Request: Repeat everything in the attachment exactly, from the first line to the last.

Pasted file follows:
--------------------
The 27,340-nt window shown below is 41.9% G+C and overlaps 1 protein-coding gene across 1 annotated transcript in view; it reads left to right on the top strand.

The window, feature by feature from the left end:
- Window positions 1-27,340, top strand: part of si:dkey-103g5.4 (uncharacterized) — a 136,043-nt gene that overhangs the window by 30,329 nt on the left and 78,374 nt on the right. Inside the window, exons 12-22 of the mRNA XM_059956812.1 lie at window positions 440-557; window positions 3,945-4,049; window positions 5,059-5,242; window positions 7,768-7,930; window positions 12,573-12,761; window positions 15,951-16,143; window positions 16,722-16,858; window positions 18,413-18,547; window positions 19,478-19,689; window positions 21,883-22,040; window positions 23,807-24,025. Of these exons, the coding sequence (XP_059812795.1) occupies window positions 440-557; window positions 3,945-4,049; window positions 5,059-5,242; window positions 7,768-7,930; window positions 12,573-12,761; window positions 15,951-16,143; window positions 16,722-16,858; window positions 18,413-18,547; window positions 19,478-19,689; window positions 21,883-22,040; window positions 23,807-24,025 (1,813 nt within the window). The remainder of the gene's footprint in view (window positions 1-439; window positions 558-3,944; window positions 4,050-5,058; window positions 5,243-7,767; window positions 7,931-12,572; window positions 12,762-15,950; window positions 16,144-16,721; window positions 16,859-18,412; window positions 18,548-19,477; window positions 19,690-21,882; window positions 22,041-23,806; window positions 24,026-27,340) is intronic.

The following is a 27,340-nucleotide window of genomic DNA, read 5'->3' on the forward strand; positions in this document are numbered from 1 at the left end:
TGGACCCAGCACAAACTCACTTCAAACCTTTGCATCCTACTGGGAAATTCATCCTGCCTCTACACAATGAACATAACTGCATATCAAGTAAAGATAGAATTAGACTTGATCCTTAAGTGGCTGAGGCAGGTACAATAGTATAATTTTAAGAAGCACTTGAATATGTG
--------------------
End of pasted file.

The 27,340-nt window shown below is 41.9% G+C and overlaps 1 protein-coding gene across 1 annotated transcript in view; it reads left to right on the top strand.

The window, feature by feature from the left end:
- Window positions 1-27,340, top strand: part of si:dkey-103g5.4 (uncharacterized) — a 136,043-nt gene that overhangs the window by 30,329 nt on the left and 78,374 nt on the right. Inside the window, exons 12-22 of the mRNA XM_059956812.1 lie at window positions 440-557; window positions 3,945-4,049; window positions 5,059-5,242; window positions 7,768-7,930; window positions 12,573-12,761; window positions 15,951-16,143; window positions 16,722-16,858; window positions 18,413-18,547; window positions 19,478-19,689; window positions 21,883-22,040; window positions 23,807-24,025. Of these exons, the coding sequence (XP_059812795.1) occupies window positions 440-557; window positions 3,945-4,049; window positions 5,059-5,242; window positions 7,768-7,930; window positions 12,573-12,761; window positions 15,951-16,143; window positions 16,722-16,858; window positions 18,413-18,547; window positions 19,478-19,689; window positions 21,883-22,040; window positions 23,807-24,025 (1,813 nt within the window). The remainder of the gene's footprint in view (window positions 1-439; window positions 558-3,944; window positions 4,050-5,058; window positions 5,243-7,767; window positions 7,931-12,572; window positions 12,762-15,950; window positions 16,144-16,721; window positions 16,859-18,412; window positions 18,548-19,477; window positions 19,690-21,882; window positions 22,041-23,806; window positions 24,026-27,340) is intronic.

The following is a 27,340-nucleotide window of genomic DNA, read 5'->3' on the forward strand; positions in this document are numbered from 1 at the left end:
TGGACCCAGCACAAACTCACTTCAAACCTTTGCATCCTACTGGGAAATTCATCCTGCCTCTACACAATGAACATAACTGCATATCAAGTAAAGATAGAATTAGACTTGATCCTTAAGTGGCTGAGGCAGGTACAATAGTATAATTTTAAGAAGCACTTGAATATGTG